Clint Eastwood: B-sides & Rarities

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RobertAltman
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Clint Eastwood: B-sides & Rarities

#1 Post by RobertAltman » Mon Jul 01, 2013 12:36 pm

Quotes lifted from the 1970s List Discussion and Suggestions Thread.
bamwc2 wrote:High Plains Drifter (Clint Eastwood, 1973): Eastwood both directs and stars in this western about an unnamed man who is roped in by the town of Lago to defend it against the return of three outlaws who have been released from jail after killing the town's sheriff. Although it’s far less cerebral than some of his other westerns, Eastwood knows how to make solid entertainment. My only complaint is the rape that occurred 15 minutes in. The film gives into the dangerous myth (a very common one at the time) that ‘no’ means ‘yes’ and any woman will cease her protests once the thrusting begins. The film even references this moment later on to make a joke. It’s a glaring black mark on an otherwise great flick.
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Was Eastwood implying that he was the ghost of the murdered marshal in his final conversation with Mordecai? He did disappear into the horizon as the credits began to roll.
Mr Sausage wrote:RE: High Plains Drifter
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The whole movie implies that Eastwood is a metaphysical avenging angel. Hence the odd, ghostly atmosphere of the thing. Eastwood even cast the part of the sheriff with an actor that looks very similar to him, which adds to the ambiguity.
I thought the rape scene unnecessary, too, but I think it's there to alienate you from Eastwood, to suggest he is not an figure of good. It was certainly shot to make him look demonic. I think it was a misguided choice, tho'.
bamwc2 wrote:
Mr Sausage wrote:RE: High Plains Drifter
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The whole movie implies that Eastwood is a metaphysical avenging angel. Hence the odd, ghostly atmosphere of the thing. Eastwood even cast the part of the sheriff with an actor that looks very similar to him, which adds to the ambiguity.
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My wife watched the film on and off with me and swore that Eastwood also played the part of the late Marshal. I told her that she was crazy. She'll be happy to hear this news.
RobertAltman wrote:I agree it's pretty clever casting. Buddy Van Horn played the Marshall. He was Eastwood's stunt double from Coogan's Bluff onwards (he previously also doubled for Gregory Peck), stunt coordinator on almost all of Eastwood's films, and director of three of the truly disposable titles in Eastwood's filmography: Any Which Way You Can, The Dead Pool and Pink Cadillac.

I loved High Plains Drifter and it's creepy atmosphere when I saw it in my early teens, but I don't think I've seen it since. Curious as to how it holds up. My impression is that many disregard it as a lesser work where Eastwood spends too much time aping Sergio Leone, in addition to being, as bamwc2 point out, less cerebral than his later westerns (except for the moronic Pale Rider). Fans of Drifter should also check out the pretty effective Django il Bastardo, starring Anthony Steffen, which I'm pretty sure Eastwood must have seen before making his own supernatural western.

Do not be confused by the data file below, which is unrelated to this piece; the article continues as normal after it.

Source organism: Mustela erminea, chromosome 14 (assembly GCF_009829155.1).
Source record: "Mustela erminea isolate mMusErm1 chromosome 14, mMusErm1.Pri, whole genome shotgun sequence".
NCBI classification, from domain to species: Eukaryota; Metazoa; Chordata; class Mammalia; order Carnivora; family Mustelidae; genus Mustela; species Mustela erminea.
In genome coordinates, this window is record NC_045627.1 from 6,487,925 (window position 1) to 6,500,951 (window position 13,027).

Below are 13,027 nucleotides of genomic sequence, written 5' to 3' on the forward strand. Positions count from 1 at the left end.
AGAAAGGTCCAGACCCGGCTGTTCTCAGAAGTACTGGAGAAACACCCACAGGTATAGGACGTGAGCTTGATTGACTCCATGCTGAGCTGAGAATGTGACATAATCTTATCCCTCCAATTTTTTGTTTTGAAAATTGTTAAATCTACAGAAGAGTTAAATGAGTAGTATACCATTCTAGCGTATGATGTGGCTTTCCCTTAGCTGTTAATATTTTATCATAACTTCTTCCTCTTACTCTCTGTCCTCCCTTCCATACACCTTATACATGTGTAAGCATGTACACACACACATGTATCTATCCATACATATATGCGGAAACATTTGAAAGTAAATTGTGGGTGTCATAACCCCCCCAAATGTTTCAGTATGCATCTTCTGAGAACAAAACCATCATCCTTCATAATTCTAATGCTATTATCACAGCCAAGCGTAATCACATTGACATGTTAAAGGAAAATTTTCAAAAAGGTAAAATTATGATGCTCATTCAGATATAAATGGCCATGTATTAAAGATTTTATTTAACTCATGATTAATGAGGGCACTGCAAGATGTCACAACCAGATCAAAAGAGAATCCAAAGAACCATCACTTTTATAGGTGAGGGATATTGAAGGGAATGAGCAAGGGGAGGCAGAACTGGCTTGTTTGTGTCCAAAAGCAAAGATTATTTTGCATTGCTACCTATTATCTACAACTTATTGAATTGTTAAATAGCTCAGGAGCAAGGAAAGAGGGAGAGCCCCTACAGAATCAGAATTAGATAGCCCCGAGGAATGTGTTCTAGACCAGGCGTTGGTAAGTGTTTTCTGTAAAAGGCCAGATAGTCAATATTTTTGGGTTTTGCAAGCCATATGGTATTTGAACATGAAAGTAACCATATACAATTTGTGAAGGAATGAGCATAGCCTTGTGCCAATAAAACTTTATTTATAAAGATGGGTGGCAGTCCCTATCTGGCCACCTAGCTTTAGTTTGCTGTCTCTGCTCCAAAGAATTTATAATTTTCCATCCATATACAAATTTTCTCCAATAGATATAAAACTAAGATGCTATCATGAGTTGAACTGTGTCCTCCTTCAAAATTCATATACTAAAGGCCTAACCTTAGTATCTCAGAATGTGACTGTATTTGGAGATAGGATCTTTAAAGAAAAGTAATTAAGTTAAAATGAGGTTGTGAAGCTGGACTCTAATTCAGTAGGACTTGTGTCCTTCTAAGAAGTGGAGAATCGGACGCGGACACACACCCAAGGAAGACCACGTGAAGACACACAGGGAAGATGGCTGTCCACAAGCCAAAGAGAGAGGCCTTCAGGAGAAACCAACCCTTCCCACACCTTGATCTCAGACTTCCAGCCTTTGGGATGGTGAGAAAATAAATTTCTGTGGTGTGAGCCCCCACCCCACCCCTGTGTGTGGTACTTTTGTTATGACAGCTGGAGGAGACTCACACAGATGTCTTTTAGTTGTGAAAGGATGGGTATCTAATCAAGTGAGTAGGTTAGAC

knives wrote:I actually rather like Pink Cadillac even if it is total B Movie bad comedy.
RobertAltman wrote:Image
So you're the one!
domino harvey wrote:Well, I didn't have any interest in seeing it before that picture
knives wrote:Like I said I recognize that it is not the next coming of Hawks, but its fun for its weird aims. Certainly I like it more than the monkey pictures.
I guess I didn't have to lift all of these quotes, but I thought a separate thread dedicated to Eastwood's back catalogue might be interesting. As it happens, Pink Cadillac was on TV last night, so I thought I'd give it another go. I had forgotten that Clint does wacky accents in this, so during the opening I thought perhaps this was going to be more fun than I remembered, but that was not really the case. I never understood why his "skip tracer" character felt the need to put on costumes etc to catch these crooks, as uniformed policemen were always around to help him out. Bernadette Peters was really good in this, but what little heart she brought to the picture cannot make up for the fact there are barely any laughs in it, and certainly no excitement. I prefer the orangutang pictures (it's not a monkey!)...nothing here can compete with the sight of Clint hanging from a chandelier.

Of the three movies Buddy Van Horn directed, two includes neo-nazis as villains. I'm sure there's an academic article waiting to be written on that subject. Also, two of them include early Jim Carrey cameos - in Pink Cadillac you can actually hear him utter his future catchphrase "Alrighty then".